My neighbors’ neighbors are my neighbors**
by Anne-Laure Daffis and Léo Marchand
French animated film, 1h30
The whole is more than the sum of the parts. It is on this old philosophical principle that the perilous construction of Neighbors of my neighbors are my neighbors. In their first feature, Anne-Laure Daffis and Léo Marchand take up the earthy characters created for their animated shorts, the Belgian and clumsy ogre of Saint-Festin (2007) and the clumsy Italian magician of Life Without Thing (2013).
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They enter the whimsical and wacky round of this story without tail or legs. Those of the assistant of the magician Popolo have also made the trunk, collected by an old gentleman, gentle and kind, who does not recover from a heartache. His neighbor, a pretty flamenco dancer, entrusts, one evening of a show, his boys to the ogre, without knowing that it is the Saint-Festin, during which he and his fellow men traditionally eat a child.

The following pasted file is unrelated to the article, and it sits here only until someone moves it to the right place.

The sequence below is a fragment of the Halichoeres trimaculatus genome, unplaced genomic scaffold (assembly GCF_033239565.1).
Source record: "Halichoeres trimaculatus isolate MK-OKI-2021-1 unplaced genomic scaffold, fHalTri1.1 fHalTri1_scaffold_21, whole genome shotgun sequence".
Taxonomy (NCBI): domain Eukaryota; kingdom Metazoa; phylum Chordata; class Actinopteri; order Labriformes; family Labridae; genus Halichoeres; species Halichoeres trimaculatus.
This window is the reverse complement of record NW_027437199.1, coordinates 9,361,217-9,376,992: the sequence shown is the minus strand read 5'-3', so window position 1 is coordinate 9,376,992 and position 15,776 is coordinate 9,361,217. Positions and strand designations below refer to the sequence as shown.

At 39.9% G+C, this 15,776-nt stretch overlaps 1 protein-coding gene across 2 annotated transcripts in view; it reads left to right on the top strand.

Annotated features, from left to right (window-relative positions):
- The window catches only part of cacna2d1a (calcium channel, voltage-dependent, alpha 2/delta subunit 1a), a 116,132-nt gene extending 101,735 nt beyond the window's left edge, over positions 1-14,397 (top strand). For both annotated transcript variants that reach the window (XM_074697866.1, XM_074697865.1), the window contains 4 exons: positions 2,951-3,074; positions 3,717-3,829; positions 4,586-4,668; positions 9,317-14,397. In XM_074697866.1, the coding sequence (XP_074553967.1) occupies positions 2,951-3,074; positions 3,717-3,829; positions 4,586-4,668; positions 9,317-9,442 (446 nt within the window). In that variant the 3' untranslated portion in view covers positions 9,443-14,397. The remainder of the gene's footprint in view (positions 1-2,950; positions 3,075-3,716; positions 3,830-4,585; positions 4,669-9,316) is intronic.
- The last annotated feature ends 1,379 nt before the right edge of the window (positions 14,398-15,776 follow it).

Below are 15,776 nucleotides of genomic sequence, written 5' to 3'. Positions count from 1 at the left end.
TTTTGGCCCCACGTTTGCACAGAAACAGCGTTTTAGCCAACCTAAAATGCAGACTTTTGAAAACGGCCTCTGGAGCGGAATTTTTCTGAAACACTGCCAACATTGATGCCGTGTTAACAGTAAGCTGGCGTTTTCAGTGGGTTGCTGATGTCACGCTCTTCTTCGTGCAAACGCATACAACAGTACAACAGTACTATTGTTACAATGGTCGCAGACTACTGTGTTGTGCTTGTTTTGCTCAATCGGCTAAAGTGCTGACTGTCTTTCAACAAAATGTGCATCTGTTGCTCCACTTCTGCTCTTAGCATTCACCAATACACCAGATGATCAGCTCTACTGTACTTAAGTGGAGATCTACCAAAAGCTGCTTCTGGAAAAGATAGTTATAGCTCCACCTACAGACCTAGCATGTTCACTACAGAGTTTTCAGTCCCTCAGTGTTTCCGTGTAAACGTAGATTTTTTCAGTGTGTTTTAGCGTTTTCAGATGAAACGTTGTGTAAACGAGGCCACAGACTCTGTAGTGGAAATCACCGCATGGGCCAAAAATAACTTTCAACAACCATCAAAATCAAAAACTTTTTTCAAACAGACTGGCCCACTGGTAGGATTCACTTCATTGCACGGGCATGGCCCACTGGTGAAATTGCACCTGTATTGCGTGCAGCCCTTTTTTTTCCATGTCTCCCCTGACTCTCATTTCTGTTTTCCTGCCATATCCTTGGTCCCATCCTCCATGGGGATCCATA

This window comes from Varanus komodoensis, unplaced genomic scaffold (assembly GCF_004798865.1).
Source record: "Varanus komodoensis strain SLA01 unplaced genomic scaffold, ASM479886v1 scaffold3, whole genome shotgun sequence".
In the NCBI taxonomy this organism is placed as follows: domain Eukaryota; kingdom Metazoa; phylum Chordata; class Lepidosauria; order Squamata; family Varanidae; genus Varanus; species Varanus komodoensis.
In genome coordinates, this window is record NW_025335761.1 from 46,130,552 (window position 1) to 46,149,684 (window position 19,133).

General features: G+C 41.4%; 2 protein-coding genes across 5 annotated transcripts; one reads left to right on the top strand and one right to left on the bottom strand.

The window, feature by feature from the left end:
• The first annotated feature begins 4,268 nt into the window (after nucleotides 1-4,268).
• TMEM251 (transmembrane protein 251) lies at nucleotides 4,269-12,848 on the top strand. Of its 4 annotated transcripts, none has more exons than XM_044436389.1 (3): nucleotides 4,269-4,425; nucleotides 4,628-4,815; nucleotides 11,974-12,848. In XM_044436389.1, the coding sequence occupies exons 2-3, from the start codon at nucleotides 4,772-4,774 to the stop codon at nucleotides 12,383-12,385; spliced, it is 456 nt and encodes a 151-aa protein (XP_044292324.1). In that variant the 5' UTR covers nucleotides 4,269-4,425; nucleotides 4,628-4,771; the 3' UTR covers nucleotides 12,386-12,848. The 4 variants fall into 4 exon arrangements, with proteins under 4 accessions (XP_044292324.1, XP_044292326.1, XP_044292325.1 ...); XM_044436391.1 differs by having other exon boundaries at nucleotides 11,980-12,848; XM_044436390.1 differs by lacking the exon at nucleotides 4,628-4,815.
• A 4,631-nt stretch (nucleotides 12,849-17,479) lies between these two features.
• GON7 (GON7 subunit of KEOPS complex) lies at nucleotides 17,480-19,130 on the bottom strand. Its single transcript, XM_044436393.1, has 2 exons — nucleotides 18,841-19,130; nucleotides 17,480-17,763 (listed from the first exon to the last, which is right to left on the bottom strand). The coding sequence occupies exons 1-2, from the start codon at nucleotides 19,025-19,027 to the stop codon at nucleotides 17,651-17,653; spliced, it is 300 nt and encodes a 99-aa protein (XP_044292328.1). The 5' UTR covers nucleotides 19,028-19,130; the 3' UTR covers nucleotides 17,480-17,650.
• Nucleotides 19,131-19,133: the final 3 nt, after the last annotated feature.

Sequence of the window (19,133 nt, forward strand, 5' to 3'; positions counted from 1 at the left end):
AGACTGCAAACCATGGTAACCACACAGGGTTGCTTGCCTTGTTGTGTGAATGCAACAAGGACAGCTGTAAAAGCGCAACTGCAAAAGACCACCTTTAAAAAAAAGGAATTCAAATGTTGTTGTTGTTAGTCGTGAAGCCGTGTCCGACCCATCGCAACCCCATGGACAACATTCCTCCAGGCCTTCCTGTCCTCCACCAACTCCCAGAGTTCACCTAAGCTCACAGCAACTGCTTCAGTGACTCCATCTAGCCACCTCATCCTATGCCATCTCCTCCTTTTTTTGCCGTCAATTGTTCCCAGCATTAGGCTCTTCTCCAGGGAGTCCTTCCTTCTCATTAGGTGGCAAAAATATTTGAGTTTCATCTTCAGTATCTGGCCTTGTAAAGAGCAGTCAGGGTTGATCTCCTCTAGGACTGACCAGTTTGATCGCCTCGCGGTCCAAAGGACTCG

In the building, the agitation is at its height when the elevator breaks down between two floors. A sudoku engineer, dressed as a mountaineer, and his dog Picasso find themselves trapped inside, as they go for a “semi-professional hiking in the middle of the mountains”…
Colorful and tinkered patchwork
This duo, the backbone of this sweet-crazy film, gives a lot of flavor to the whole, slices of life assembled like a colorful patchwork in garish colors, tinkered with techniques as diverse as paper cut out of magazines , a pin box or computer-generated images.
The voices play a lot. Moreover, one day, dubbing talent will have to be recognized at its fair value. Cyril Couton, “voice” of the fastidious young man and milk soup installed in the elevator cabin as in a shelter on the mountainside, and the indescribable Olivier Saladin, in the role of the dog philosopher and tongue-in-cheek who observes with a sorry eye the vain attempts of escape of his master, each deserves a César for interpretation.
We find this same gift for improvisation which had made the salt of the troop of Dogs where Saladin and François Morel excelled, also in the credits of the film where he has a lot of fun dubbing the Belgian ogre. Not all have the same genius, but breathe enough life and humor into their characters to make the farce work.
Inspired by Fellini and Tati, this tragicomic work exudes a scent of commedia dell’arte, both burlesque and melancholic, which seeks only to laugh or smile at the absurdity of our past lives chasing after chimeras.